Sunday, July 30, 2006

General Update. And Stuff.

I keep coming up with excuses why I'm not blogging more often. This week's excuse: my life is mundane. How can I blog about the small frustrations and miniscule triumphs of my life when my country is at war and people are dying? How can I write about my random thoughts and non-sequiters here in Chicago when my people are under attack here in America. I feel guilty. Stupid as it may seem, I feel guilty writing about the events of my life which, in the grand scheme of things, really don't amount to very much. Rockets are falling deeper in Israel. People were shot in Seattle. And I'm frustrated because I can't find an apartment?!

But, for those who really are interested in my small little life, here's a general update:

*Grad School* I've been accepted and enrolled in the University of Illinois at Chicago Jane Addams College of Social Work. This is the program I wanted, and I'm extremely excited to start. Classes start at the end of August.

*Living Situation* I just found a place to call my own. I should be moving in sometime after August 15th. In the meantime, I'm still living with Big Brother and Big Sister, who have been wonderful and generous and patient. We just moved yesterday to their shiny, pretty new condo.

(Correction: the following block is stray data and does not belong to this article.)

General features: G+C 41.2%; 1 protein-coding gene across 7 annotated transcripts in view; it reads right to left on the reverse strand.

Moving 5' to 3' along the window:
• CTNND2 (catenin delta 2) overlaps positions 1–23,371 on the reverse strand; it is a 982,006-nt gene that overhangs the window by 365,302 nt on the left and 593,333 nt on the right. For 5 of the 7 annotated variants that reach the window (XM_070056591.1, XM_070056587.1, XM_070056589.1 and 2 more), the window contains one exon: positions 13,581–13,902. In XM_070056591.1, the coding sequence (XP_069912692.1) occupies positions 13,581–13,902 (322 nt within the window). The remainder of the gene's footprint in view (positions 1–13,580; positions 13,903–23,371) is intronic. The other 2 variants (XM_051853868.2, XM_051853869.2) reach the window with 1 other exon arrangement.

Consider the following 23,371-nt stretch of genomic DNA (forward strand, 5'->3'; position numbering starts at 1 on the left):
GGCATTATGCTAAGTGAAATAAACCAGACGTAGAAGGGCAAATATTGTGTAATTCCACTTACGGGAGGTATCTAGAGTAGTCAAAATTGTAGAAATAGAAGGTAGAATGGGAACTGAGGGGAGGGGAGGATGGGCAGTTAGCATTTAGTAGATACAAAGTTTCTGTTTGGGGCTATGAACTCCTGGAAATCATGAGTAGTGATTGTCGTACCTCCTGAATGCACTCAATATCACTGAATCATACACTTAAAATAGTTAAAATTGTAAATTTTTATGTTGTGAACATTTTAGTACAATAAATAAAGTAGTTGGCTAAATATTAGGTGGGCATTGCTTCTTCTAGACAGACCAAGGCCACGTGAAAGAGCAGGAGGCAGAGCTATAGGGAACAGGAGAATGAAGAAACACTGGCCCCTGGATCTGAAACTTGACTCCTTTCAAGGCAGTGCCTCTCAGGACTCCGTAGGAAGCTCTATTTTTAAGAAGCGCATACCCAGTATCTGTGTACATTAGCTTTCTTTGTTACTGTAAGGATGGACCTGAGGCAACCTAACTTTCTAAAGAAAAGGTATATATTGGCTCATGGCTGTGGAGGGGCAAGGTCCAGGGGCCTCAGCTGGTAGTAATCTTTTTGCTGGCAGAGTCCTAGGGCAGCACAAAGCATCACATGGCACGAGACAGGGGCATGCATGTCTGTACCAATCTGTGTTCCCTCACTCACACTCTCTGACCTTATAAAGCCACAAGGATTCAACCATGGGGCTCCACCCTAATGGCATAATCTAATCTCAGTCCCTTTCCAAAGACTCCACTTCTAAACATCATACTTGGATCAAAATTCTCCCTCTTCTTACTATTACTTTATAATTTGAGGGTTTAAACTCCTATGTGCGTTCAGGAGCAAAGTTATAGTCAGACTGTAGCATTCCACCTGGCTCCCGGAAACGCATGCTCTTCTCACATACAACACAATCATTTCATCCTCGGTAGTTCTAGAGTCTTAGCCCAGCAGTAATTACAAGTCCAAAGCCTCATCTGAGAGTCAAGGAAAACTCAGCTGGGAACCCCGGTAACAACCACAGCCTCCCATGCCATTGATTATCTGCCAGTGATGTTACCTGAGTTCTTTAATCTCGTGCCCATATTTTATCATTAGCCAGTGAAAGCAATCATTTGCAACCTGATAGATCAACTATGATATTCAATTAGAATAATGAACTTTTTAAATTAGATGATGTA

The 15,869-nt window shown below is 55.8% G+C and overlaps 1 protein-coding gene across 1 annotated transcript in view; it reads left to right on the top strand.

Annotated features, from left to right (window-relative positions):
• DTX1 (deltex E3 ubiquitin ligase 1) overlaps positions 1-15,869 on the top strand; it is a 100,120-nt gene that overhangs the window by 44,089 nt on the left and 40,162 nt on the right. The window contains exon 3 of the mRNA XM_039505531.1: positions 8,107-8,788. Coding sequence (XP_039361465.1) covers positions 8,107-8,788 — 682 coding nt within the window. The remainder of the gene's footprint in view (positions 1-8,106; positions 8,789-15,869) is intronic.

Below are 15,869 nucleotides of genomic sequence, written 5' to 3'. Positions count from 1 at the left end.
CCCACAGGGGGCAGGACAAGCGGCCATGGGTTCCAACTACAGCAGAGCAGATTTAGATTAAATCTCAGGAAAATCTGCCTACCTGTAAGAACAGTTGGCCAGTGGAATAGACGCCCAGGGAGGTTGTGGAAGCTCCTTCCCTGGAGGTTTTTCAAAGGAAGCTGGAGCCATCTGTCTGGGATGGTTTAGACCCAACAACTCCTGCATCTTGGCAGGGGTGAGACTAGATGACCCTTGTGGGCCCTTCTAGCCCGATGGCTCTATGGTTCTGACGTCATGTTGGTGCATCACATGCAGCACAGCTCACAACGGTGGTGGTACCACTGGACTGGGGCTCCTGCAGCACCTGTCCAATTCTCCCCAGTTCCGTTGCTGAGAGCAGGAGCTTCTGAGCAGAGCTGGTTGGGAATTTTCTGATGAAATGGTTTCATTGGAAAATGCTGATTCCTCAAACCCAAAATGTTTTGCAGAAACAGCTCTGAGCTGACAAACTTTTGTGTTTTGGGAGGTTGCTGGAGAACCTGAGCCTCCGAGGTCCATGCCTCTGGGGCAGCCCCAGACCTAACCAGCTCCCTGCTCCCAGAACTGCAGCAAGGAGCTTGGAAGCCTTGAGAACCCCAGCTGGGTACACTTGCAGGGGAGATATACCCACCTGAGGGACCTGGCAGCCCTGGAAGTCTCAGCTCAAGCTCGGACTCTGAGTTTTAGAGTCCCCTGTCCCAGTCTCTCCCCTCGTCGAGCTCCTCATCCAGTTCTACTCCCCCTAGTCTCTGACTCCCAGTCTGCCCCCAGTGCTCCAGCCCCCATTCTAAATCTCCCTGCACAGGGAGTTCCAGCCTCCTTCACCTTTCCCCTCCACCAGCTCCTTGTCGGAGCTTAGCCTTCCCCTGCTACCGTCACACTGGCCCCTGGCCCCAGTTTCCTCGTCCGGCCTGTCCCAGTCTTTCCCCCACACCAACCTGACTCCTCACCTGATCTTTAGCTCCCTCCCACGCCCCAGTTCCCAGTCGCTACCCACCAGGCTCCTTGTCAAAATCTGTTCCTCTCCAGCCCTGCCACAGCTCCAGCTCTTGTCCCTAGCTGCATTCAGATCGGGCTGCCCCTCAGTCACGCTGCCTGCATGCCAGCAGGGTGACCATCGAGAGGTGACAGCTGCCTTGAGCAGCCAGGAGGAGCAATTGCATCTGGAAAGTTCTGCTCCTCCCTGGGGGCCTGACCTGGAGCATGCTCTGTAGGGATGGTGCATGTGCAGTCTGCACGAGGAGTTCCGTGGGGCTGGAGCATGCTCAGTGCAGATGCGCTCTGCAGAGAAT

*Work and Play* My meaningless summer office job ends in 2 weeks. I have 2 PT jobs lined up for the school year, which shold begin within the next month. I kind of have a social life. It ebbs and flows. Right now it's kind of ebbing, but I choose to blame a combination of the Three Weeks and my recent frantic search for an apartment. This means that I should start being more social again after this week. Keep your fingers crossed.

There you have it, folks. The current Life of Me in a very small nutshell. I really will try to post more often. I just don't want anyone to think for a moment that any irreverant, random postings mean that I'm not glued to CNN or Israeli newspapers online, and that my heart isn't still with my people and my country.

Monday, July 24, 2006

Watching the Green(er) Grass Grow